Linear Programming: Slope of the Objective Function

It turns out that the slope of the objective function is very much related to the solution to a linear programming problem.

The first indication of this may have been with that last maximization problem where P = 30x + 30y. If you were to find the slope of that line, you would get m = -1. The line segment x + y = 9 also has a slope of m = -1. Intelligent minds go hmmmmm.

In case you don't remember, when a line is in standard form like P = Ax + By, the slope is -A/B.

The graph of the profit function is called an iso-profit line. It is called this because "iso" means "same" or "equal" and the profit anywhere on the line is the same.

Video: Geometric Approach to Linear Programming

When you watch this video, you will see iso-profit lines with different slopes sweeping across the feasible region starting at the origin and going as far as they can before leaving the feasible region. The further from line moves from the origin, the larger the profit becomes.

Watch the video and pay careful attention to where the maximum value of the objective function occurs and the slope of the edges of the feasible region.

Here are some points that you should get from the video. These are narrated in the video, but you may not have the ability to listen to them.

Watch the Flash video: Understanding the relationship between the slope of the objective function and the solution of a linear programming problem [2.7 MB].

Interpreting the Slope

Did you notice what the relationship between the slope and where the iso-profit line left the feasible region?

The slope of the objective function determines which corner point will be reached last. It can be summarized in this table.

Corner Point (8,0) edge (6,3) edge (2,7) edge (0,8)
Slope of Objective less than -3/2 -3/2 between -3/2 and -1 -1 between -1 and -1/2 -1/2 greater than -1/2

Our Original Problem

The original problem was

Maximize P = 40x + 30y    
Subject to:     x + 2y 16
      x + y 9
      3x + 2y 24
      x , y 0

The objective function is P = 40x + 30y, which has a slope of -4/3.

The slope of -4/3 = -1.33333 falls between -3/2 and -1, so the optimal solution would be at the point (6,3).

Then, to find out what the maximum value is, we still need to plug x = 6 and y = 3 back into the objective function. P = 40(6) + 30(3) = 240 + 90 = 330.

The maximum value is P = 330 when x = 6 and y = 3.

Existence of Solutions

Bounded feasible region enclosed in a circleBounded Feasible Regions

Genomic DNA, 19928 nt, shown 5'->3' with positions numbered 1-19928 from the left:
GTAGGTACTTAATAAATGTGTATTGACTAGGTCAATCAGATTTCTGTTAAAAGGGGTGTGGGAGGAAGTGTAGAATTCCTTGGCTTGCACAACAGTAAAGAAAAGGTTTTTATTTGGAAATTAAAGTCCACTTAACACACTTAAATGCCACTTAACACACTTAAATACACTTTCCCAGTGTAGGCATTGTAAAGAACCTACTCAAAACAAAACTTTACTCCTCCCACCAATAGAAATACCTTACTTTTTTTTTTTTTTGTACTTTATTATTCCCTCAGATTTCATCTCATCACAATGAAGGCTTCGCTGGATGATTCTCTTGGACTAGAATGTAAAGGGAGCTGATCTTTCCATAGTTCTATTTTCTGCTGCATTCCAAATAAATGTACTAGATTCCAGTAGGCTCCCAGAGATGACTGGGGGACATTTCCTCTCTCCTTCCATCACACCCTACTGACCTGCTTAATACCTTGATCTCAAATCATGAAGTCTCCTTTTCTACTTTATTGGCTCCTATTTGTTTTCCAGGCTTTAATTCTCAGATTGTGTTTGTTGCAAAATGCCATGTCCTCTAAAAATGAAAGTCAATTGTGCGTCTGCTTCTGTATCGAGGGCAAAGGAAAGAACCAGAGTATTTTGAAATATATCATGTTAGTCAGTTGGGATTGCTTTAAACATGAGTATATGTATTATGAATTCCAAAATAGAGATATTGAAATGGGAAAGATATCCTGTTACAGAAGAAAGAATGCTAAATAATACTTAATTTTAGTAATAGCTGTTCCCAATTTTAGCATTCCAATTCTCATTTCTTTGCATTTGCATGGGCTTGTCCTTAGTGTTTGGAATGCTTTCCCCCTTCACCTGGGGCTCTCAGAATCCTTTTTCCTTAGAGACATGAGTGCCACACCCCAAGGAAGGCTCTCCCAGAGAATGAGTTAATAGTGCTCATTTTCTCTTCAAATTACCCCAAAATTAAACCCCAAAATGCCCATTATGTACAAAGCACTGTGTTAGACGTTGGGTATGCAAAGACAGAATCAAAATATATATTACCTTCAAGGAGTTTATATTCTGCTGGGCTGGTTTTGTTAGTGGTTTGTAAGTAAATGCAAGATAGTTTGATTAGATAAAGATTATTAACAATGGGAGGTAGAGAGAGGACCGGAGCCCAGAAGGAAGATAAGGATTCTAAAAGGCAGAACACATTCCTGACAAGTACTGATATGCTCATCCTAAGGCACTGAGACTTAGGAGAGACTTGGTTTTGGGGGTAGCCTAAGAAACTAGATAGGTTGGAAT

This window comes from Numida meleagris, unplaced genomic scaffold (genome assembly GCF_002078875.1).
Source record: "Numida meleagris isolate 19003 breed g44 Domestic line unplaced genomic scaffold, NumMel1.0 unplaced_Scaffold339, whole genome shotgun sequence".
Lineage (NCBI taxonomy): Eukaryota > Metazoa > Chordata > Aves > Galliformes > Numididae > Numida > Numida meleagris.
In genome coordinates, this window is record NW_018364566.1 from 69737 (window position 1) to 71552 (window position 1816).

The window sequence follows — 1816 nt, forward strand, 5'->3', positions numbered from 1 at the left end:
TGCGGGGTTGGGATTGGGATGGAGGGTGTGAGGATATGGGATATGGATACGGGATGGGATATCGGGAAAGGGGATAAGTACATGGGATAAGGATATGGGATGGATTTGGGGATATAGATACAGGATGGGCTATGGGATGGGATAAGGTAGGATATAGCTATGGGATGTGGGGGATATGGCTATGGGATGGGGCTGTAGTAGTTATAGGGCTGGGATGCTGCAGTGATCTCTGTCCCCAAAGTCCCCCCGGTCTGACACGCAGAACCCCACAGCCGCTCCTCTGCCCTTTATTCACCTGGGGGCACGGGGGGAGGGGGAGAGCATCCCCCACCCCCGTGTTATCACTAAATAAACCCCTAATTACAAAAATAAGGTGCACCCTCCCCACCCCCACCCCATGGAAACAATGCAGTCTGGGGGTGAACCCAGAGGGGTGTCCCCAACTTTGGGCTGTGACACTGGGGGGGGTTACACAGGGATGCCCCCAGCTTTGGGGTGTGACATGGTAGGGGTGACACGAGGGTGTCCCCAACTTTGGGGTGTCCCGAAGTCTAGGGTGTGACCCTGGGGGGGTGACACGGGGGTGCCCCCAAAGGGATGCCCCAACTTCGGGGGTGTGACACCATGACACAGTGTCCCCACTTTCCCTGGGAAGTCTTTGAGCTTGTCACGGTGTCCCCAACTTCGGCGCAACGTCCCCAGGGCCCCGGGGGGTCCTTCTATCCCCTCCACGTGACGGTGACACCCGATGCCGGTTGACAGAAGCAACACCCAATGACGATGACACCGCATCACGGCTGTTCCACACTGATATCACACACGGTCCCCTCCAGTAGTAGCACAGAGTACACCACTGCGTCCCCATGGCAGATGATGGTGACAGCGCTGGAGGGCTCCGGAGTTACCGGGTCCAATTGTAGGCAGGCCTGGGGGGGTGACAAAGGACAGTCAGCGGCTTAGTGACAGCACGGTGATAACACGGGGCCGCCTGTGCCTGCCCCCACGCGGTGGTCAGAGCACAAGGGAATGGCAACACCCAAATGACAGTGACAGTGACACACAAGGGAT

A bounded feasible region may be enclosed in a circle.

A bounded feasible region will have both a maximum value and a minimum value for the objective function.

Why? Remember that the iso-profit line increases in value (assuming the coefficients are positive) as it moves through the feasible region. Since the feasible region is bounded, there is a limit on how far the iso-profit line can move. Therefore, there is a limit on how big it can get and there is a maximum value.

Moving the iso-profit towards the origin reduces the value of the objective function, but you can't go past the origin, so the value is bounded below and so there is a minimum.

There is a maximum and minimum value even if the objective function doesn't have positive coefficients, it's just not as well behaved.

Bounded feasible regions often result from standard maximum problems.

Unbounded feasible regionUnbounded Feasible Regions

An unbounded feasible region can not be enclosed in a circle, no matter how big the circle is.

If the coefficients on the objective function are all positive, then an unbounded feasible region will have a minimum but no maximum.

Why? Remember that the iso-profit line increases in value (assuming the coefficients are positive) as it moves through the feasible region. Since the feasible region is unbounded, there is no limit on how far the iso-profit line can move. Therefore, there is no limit on how big it can get and there is no maximum value.

Moving the iso-profit line down and to the left towards the origin reduces the value of the objective function. In this case, there are boundary lines that block how far down or to the left you can go, so there is a minimum value that can be reached and still stay in the feasible region.

Unbounded feasible regions often result from standard minimization problems.

Empty Feasible Regions

If the feasible region is empty, then there is no maximum or minimum values.

An empty region results when there are no points that satisfy all of the constraints. If there are no points that satisfy the constraints, there can be no points to have a maximum or minimum value.